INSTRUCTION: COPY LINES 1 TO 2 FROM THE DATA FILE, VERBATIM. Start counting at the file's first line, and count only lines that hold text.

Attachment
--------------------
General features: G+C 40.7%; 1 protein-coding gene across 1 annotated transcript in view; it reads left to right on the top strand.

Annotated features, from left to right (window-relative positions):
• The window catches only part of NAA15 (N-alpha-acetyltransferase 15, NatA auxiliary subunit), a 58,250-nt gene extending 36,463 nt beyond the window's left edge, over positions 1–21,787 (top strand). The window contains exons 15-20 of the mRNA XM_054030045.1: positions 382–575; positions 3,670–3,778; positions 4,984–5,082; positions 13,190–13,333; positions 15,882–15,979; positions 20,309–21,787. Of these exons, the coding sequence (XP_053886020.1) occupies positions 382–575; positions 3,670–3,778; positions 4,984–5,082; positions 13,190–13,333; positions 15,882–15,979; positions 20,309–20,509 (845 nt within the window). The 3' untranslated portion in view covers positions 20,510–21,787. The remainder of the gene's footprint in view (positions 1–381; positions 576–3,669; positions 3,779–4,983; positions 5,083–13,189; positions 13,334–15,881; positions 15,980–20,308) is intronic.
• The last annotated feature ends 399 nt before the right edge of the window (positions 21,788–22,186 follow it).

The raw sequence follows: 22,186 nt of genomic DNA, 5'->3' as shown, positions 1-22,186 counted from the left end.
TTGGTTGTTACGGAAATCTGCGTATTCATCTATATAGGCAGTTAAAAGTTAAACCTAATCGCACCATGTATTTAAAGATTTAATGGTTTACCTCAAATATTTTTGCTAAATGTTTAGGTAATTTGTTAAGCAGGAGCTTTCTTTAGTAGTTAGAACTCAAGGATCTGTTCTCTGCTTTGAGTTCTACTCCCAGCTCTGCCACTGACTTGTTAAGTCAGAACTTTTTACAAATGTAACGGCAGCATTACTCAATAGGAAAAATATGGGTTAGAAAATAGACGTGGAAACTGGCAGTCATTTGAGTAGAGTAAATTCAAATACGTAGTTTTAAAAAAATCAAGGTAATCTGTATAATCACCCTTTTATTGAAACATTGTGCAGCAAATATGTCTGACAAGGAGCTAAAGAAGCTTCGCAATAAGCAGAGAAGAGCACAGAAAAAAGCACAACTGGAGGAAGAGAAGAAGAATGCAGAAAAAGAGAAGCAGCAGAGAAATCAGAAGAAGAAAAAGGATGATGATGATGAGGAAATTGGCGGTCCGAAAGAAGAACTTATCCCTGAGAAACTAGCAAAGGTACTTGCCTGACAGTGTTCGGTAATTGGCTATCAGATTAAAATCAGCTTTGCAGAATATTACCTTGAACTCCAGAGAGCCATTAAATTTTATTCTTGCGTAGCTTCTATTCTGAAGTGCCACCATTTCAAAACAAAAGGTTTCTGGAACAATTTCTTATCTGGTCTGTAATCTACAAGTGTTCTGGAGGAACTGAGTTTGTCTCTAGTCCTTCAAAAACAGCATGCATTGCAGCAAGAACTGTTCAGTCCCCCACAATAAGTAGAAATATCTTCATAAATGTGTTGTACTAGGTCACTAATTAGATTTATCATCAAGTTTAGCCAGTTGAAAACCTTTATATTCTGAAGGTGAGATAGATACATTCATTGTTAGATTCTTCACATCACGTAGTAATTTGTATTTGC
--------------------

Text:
General features: G+C 40.7%; 1 protein-coding gene across 1 annotated transcript in view; it reads left to right on the top strand.

Annotated features, from left to right (window-relative positions):